Since the easing of lockdown measures, there has tragically been a spate of violent murders across London. What are you doing to address this and to try and prevent a further escalation in violence as we head into the summer months?
The recent violent killings are hugely concerning and my thoughts and prayers remain with those affected families. The Commissioner [of Police of the Metropolis] and I have been clear that we are absolutely determined to drive down violent crime across our city. We are both concerned that we could see an increase in violence this summer as lockdown measures continue to be eased.
I am working with the MPS to prevent violence in our communities, and our VRU is creating an extensive portfolio of preventative support for those young people most at risk. Many forms of crime were reducing before the pandemic and have continued to reduce, but I am not complacent. Our focus now is on sustaining the reduction we have seen as a result of the lockdown. During lockdown, the MPS targeted London’s most serious and violent offenders through their Violence Suppression Units. The Violent Crime Task Force is currently preparing for its annual Operation Summer Nights, which will focus on reducing violence as we emerge from lockdown.
Enforcement is only one part of the response, and I have invested more than any other Mayor in preventative activity. The VRU is supporting young people during the summer months. We are investing £1 million into a new after-school provision fund specifically for vulnerable young people, or those at risk of violence. Earlier this month I announced new VRU funding of £900,000 to expand the MPS Divert crime prevention programme, a successful police custody programme that supports young adults to stay away from violence. The VRU also liaises with local authorities after serious incidents of violence and, where appropriate, offers access to their critical incident fund to support the local response. I have continued to support programmes like London Gang Exit; I announced new funding for that today as well.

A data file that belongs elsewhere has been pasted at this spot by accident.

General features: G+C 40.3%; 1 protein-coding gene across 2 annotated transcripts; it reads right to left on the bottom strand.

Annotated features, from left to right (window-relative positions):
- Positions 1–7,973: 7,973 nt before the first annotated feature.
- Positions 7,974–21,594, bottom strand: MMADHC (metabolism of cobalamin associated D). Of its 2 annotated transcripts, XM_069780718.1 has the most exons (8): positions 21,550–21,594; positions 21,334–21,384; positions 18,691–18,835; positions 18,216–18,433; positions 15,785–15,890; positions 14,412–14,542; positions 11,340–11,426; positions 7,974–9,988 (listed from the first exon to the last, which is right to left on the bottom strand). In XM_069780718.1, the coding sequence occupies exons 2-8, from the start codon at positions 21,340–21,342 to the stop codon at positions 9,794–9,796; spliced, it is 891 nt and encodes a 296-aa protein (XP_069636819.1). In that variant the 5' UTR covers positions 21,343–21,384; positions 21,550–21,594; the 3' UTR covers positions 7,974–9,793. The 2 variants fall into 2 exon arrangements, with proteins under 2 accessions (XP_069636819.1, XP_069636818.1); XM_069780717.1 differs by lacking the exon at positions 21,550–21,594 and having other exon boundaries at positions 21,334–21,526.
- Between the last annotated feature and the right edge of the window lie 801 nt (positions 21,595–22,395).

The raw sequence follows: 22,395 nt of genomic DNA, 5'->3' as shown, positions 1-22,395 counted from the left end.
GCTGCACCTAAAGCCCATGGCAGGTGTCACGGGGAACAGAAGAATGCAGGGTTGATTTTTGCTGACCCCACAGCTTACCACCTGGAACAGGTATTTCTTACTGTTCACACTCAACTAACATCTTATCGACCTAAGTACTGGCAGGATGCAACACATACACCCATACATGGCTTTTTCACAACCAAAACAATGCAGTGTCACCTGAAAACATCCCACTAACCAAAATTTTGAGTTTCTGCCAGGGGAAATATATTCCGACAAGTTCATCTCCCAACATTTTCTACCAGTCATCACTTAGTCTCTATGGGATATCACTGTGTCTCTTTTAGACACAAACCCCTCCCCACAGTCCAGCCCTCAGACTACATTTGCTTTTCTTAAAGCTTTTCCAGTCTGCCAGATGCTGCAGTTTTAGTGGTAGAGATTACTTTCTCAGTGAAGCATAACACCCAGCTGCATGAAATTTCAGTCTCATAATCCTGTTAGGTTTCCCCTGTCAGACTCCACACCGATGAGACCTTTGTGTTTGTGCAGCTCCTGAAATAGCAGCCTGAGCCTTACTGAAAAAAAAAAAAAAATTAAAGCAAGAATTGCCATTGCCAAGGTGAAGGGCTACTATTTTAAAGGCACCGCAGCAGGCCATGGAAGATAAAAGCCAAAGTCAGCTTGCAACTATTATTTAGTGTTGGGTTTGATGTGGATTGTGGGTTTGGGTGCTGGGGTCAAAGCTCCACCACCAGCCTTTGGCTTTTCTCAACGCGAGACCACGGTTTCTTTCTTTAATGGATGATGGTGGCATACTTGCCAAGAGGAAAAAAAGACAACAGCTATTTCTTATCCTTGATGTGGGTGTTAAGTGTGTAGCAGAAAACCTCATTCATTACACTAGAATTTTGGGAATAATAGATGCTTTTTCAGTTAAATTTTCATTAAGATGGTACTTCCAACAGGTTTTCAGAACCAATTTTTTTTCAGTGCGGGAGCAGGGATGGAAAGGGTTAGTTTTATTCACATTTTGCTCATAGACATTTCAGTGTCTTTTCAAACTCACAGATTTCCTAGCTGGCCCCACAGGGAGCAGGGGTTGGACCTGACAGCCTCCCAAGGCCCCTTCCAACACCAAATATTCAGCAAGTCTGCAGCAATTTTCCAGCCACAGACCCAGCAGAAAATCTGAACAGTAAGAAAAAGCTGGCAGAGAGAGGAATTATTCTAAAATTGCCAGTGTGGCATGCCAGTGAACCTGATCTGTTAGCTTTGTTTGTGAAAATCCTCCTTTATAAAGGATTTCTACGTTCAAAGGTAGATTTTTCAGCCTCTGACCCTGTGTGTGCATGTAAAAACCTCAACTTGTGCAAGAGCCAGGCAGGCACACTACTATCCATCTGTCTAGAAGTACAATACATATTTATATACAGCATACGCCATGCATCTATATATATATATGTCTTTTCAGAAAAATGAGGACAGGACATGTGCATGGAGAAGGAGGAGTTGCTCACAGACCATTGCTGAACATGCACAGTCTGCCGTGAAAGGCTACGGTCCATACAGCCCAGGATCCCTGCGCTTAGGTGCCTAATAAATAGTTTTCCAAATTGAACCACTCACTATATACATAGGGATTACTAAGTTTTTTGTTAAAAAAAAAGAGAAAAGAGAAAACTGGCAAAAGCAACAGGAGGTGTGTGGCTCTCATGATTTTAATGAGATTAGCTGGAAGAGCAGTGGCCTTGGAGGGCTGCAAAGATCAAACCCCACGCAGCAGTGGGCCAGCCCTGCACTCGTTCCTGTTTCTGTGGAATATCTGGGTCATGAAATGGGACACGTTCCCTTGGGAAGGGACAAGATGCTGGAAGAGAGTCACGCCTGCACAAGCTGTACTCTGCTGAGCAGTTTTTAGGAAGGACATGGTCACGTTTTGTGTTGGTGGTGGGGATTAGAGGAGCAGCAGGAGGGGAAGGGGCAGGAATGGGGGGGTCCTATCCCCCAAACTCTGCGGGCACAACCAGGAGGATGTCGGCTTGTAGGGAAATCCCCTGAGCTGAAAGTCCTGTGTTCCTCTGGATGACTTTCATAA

As I begin my second term, I have renewed my commitment to tackling crime with an absolute focus on bringing down violence in all its forms.
Thank you, Mr Mayor. Firstly, can I congratulate you on your re-election? Mr Mayor, I noted your answers to questions from Assembly Member Prince and what you have just said and I welcome the many measures and initiatives that you are taking and have been taking over the last few years. There is of course a great deal more to be done to ensure that violence does not continue to rise to pre-COVID levels over the summer. It should also be noted, however, that there has been some progress in the last few years in reducing the overall number of young people injured as a result of knife crime, which there has been a reduction in since 2018. Of course, we cannot be complacent, as you continually keep on reminding us, and one incident is one too many. What do you feel has contributed to this from City Hall? Also, looking ahead, how can you build upon this work and ensure that these numbers continue to fall over the next three years?
Yes, that is a good question and thanks for your comments. The Government has finally woken up to the fact that austerity has consequences on a whole host of issues, including crime. The part of the equation it has done a U-turn on, which I welcome, is police funding. The Government announced 20,000 officers over three years; we have actually lost 21,000 officers over a number of years, but that is by the by. We will find out soon the third-year number of officers we will receive. We have received only about 1,300 in [each of] the first two years - 2,600 - and we need about 6,000 of the 20,000 to get the right number of officers.
The second part of the equation the Government has not recognised is the causes of crime: youth services, public services and so forth. The key point is making sure, for the CSR this autumn/winter, we get a decent settlement for those parts of public services that are important to prevent crime happening in the first place. It is really important that we continue to deal with the causes of crime as well as enforcement.
Thank you. In your manifesto, this is what you had to say, and I quote, “I will increase visible neighbourhood policing - bobbies on the beat - in high crime areas and town centres.”
How many extra local neighbourhood police officers do you intend to bring in over the next term, and will these extra officers be part of the Violence Suppression Units or are you intending to increase the size of the existing dedicated ward policing teams?
No, these are additional officers. What I have given the Commissioner and the MPS is additional resources, but I am relying upon the advice from the police in relation to operational matters and where the officers go. These are additional officers and they will be in the - apologies for this clunky phrase - hotspot areas. The police will be looking at the areas where there are high levels of crime, which could be in small parts of a ward, and then suppressing them. That is on top of the violence suppression work taking place across London and that is on top of the Violent Crime Task Force work taking place in the high-crime parts of London boroughs as well.